Farming has always been a part of Joe Del Bosque’s life. His parents worked on farms in California in the 1950s. During school breaks, Del Bosque would help out.
“By the time I was 10, I was on a tractor, working in the field,” Del Bosque, 72, recalls.
In 1985, he opened his own farm in Firebaugh, California. He started out growing melons, like his father once did.
Over the years, Del Bosque added more crops, like almonds and tomatoes, and had as many as 1,000 farmworkers. Today, his farm stretches out over 2,000 acres, the size of more than 1,500 football fields.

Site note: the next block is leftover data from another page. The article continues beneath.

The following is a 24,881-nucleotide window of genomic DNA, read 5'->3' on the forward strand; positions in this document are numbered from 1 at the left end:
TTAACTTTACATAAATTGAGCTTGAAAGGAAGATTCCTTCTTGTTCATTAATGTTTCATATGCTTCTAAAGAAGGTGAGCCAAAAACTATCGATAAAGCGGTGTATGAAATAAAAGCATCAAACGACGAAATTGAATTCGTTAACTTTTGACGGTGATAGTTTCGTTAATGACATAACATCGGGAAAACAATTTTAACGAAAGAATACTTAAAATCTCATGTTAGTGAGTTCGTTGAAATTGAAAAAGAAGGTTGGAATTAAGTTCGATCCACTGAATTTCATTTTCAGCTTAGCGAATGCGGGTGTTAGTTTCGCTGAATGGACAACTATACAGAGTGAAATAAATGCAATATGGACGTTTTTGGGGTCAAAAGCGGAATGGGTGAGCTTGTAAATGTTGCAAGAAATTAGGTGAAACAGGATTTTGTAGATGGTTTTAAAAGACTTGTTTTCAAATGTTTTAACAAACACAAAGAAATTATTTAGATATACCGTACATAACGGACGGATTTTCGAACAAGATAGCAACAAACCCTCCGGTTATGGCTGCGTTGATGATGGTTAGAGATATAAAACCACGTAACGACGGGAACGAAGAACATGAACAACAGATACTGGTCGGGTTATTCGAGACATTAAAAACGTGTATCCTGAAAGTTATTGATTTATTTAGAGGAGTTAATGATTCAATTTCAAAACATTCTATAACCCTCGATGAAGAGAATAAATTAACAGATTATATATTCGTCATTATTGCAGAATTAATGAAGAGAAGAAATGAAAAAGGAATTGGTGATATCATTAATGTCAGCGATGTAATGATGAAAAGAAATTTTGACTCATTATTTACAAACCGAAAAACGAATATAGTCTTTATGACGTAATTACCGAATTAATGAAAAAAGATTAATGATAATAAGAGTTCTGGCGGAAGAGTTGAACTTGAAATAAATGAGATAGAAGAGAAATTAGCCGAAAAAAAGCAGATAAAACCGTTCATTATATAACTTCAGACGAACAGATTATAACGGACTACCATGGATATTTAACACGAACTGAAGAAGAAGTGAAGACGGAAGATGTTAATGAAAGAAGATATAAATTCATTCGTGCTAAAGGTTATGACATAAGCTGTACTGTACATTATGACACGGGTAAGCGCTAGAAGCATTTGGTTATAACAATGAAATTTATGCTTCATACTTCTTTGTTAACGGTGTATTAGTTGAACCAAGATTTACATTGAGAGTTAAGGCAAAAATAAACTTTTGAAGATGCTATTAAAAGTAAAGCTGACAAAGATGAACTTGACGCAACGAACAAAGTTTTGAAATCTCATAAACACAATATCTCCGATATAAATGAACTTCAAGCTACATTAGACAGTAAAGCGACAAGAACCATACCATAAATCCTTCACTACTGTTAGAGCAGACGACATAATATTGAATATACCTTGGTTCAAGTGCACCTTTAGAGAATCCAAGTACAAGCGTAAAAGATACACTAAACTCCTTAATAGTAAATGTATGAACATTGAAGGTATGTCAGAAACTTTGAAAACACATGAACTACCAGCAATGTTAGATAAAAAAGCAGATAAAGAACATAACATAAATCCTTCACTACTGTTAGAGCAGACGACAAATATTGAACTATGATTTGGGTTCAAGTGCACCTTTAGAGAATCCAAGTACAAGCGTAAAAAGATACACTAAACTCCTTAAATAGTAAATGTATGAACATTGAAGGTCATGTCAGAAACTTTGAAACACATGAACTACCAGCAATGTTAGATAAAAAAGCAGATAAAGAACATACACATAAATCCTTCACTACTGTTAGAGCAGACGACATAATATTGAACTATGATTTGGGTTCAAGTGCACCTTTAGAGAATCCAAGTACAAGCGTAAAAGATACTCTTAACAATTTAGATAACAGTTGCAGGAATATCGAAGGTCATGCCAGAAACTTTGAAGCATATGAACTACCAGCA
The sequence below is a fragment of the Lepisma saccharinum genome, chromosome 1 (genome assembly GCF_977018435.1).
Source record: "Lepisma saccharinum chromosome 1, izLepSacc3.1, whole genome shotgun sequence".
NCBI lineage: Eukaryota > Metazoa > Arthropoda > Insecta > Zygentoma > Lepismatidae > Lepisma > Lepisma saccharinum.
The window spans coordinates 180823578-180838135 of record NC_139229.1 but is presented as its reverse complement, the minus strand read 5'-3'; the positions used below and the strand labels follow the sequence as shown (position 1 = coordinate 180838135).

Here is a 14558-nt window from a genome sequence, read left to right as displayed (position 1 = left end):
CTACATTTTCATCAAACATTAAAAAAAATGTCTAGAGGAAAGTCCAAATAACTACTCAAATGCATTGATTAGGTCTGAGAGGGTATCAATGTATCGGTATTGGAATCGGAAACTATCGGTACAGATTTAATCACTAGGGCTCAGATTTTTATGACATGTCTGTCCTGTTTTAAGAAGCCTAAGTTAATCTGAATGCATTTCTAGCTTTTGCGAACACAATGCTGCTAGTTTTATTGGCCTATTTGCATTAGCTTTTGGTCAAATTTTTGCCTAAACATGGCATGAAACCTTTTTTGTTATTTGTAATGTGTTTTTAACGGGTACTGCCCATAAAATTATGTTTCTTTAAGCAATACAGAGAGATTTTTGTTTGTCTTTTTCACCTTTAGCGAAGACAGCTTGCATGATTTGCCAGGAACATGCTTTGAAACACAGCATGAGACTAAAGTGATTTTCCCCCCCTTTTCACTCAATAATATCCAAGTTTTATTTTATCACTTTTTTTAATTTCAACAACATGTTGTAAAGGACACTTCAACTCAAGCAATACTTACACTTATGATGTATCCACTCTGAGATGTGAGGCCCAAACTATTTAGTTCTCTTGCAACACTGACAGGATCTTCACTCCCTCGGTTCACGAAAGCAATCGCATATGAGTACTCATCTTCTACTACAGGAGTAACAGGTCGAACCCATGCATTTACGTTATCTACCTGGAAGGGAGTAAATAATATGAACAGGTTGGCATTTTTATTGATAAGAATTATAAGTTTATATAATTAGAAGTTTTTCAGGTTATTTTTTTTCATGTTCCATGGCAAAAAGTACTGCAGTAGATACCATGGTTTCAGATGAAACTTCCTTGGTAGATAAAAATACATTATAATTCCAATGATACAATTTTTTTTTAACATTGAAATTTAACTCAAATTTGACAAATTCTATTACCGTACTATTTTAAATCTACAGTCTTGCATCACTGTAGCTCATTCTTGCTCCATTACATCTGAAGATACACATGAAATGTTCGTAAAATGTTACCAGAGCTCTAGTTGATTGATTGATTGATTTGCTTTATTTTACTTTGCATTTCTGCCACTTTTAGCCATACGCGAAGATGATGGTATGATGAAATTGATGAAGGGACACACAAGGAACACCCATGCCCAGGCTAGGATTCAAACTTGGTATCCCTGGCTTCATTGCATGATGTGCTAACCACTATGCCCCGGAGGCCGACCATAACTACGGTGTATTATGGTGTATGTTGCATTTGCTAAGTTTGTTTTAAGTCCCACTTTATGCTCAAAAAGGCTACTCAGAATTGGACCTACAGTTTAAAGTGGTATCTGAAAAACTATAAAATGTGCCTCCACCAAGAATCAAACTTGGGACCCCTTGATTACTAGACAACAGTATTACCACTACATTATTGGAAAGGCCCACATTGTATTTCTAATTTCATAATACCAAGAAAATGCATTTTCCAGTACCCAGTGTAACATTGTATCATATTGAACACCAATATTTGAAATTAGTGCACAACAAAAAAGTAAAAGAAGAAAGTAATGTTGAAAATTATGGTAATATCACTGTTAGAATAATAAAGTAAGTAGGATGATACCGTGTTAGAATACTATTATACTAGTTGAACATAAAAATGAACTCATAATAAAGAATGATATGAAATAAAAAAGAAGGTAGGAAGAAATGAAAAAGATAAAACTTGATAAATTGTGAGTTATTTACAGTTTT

But in 2021, Del Bosque was forced to destroy 105 acres of asparagus crops in order to have enough water for melons. This year, he’ll have to leave at least one-third of his land unplanted.
Del Bosque is not alone. The Western U.S. is in the midst of a drought that started in 2020. A drought is a long period with little or no rainfall or snowfall that leads to a shortage of water.
“We depend on Mother Nature to a great degree,” says Del Bosque. “It’s a tough situation.”